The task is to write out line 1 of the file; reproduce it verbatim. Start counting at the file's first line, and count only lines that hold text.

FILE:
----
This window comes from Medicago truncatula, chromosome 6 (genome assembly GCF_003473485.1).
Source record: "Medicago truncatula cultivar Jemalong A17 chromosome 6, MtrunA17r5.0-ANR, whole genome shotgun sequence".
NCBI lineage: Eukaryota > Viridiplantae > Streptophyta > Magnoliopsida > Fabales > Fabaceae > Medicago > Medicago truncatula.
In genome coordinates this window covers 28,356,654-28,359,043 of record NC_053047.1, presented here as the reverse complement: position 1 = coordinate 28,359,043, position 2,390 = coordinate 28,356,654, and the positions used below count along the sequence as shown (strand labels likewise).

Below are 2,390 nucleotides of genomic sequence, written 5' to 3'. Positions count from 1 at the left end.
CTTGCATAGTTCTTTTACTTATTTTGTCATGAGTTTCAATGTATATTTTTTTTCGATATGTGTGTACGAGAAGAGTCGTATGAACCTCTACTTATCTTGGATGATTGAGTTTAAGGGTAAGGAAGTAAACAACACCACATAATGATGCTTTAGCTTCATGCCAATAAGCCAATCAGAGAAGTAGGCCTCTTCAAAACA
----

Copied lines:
This window comes from Medicago truncatula, chromosome 6 (genome assembly GCF_003473485.1).